Are you struggling with your squat technique?
Ever feel like your back squat form looks more like a good morning?
Do you feel off-balance when trying to maintain proper squat form with the bar?
There is no one size fits all principle when it comes to proper squat technique. It’s important to understand your biomechanical constraints and body segment proportions when deciding which stance and barbell position to use.
SUMO SQUAT TECHNIQUE vs NORMAL SQUAT STANCE
The sumo squat technique requires your foot position to be wider than the regular back squat technique.
Here is a basic guide to setting up for proper sumo squat form:
- Start with your feet in your regular squat stance, which will be approximately under your shoulders.
- Now, take your feet slightly wider than shoulder-width apart.
- Turn your toes out slightly.
- Perform a few ‘practice’ bodyweight squats to ensure you are comfortable.
- As you perform your bodyweight squats you may need to adjust by turning your toes out more, or moving your heels out slightly to find a more comfortable position.
A wider stance will create more of a hip hinge pattern. The knees don’t track forward as much, causing the shins to stay more vertical and requiring less ankle mobility. The sumo squat technique can help lifters who have long legs (more specifically, long femurs — the upper portion of the leg) and a short torso, to attain proper back squat form.
The regular back squat technique has a more narrow set-up position, with your feet approximately in line with your shoulders. A lifter that has a longer torso with shorter femurs will find this position more suitable. Unlike the sumo squat technique, lifters set in a narrower stance are more comfortable staying in a more upright position. When they squat, you’ll notice that their knees move forward more than in a sumo squat.
This is not to say that a lifter can’t try training in different positions. As long as the line of force is directly over the body’s centre of mass. This will become an important factor when driving correctly through the midfoot and increasing load on the barbell in the safest and most effective way.
If you’re struggling with back squat form and haven’t tried the sumo squat technique, you may need to adjust your foot position to accommodate for physiological constraints that are limiting your ability to move comfortably and get depth.
LOW BAR SQUAT FORM vs HIGH BAR
Where you place the barbell on your back will alter the movement pattern and where you feel the back squat more.
Low bar squat form — is where the barbell is placed lower on your back and your rear delts. This barbell placement causes you to break at the hips more significantly during the back squat, and engages more of the posterior muscles in the body.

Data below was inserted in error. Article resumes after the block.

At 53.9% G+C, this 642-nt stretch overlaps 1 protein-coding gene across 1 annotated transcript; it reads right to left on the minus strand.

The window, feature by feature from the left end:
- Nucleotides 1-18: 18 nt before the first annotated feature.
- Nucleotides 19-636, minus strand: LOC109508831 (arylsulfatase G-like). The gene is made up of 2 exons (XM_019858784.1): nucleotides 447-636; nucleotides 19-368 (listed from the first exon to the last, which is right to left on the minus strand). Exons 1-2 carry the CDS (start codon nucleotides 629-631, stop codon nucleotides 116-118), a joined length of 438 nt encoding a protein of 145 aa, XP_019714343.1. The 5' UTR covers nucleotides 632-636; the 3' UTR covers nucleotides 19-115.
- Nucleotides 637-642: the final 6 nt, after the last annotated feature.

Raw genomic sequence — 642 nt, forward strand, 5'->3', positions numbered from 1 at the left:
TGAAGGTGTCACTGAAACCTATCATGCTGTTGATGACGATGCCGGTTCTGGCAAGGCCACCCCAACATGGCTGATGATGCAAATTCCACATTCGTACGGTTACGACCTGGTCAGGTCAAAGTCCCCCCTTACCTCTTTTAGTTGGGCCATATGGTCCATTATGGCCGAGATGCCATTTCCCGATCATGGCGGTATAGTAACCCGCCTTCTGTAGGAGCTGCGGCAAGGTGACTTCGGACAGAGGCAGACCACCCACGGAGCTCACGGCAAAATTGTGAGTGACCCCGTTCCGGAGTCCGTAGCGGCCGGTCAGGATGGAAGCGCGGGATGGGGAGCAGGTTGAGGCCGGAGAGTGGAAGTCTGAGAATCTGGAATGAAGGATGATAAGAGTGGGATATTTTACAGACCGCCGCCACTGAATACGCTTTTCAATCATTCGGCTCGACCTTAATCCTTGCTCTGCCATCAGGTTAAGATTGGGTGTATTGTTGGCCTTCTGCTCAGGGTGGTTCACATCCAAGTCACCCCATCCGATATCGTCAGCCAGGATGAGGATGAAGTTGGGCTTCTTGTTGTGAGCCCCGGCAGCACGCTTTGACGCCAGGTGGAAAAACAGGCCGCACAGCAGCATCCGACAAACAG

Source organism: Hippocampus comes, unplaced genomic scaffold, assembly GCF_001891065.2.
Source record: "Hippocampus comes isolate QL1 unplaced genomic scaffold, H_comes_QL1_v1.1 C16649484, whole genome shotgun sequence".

High bar squat form — has the barbell placed on the upper trap. This barbell placement will have the lifter in a more upright position when performing the squat, causing them to break both at the knee and the hip at the same time as they descend.
When it comes to the back squat technique, what you’ll notice is that the knees and hips have a forward/back, give and take relationship. Barbell position will dictate significantly whether the hips go back, making them the prime driver of the movement. Or whether the knees go forward, causing the quads to work more during the lift.
There is no right or wrong barbell position, providing your:
- Spine remains in a neutral position at all times.
- Weight stays over the midfoot.
- Torso angle is consistent throughout the entire lift.
Who is most suitable for either barbell position?
Low bar squat is ideal for:
- Lifters adopting a sumo squat stance.
- People with ankle mobility issues.
High bar squat is ideal for:
- Lifters in a regular, more narrow stance.
- People with a longer torso and short femurs.
- Weightlifters — as they must be more vertical when performing movements such as the clean.
If proper squat form is what you’re pursuing. First, you must understand that your biomechanical constraints and body segment proportions will play a part in which stance and barbell position you choose.
Whether you adopt a sumo squat technique with a low bar position, or use a regular more narrow stance back squat technique with a high bar position, ensure your:
- Weight stays in the middle of your feet.
- Spine maintains a neutral position.
- Torso angle remains the same during the entire squat.
By following these squat technique rules, you will give yourself the best chance at maintaining proper squat form with the bar — at all stages of the lift.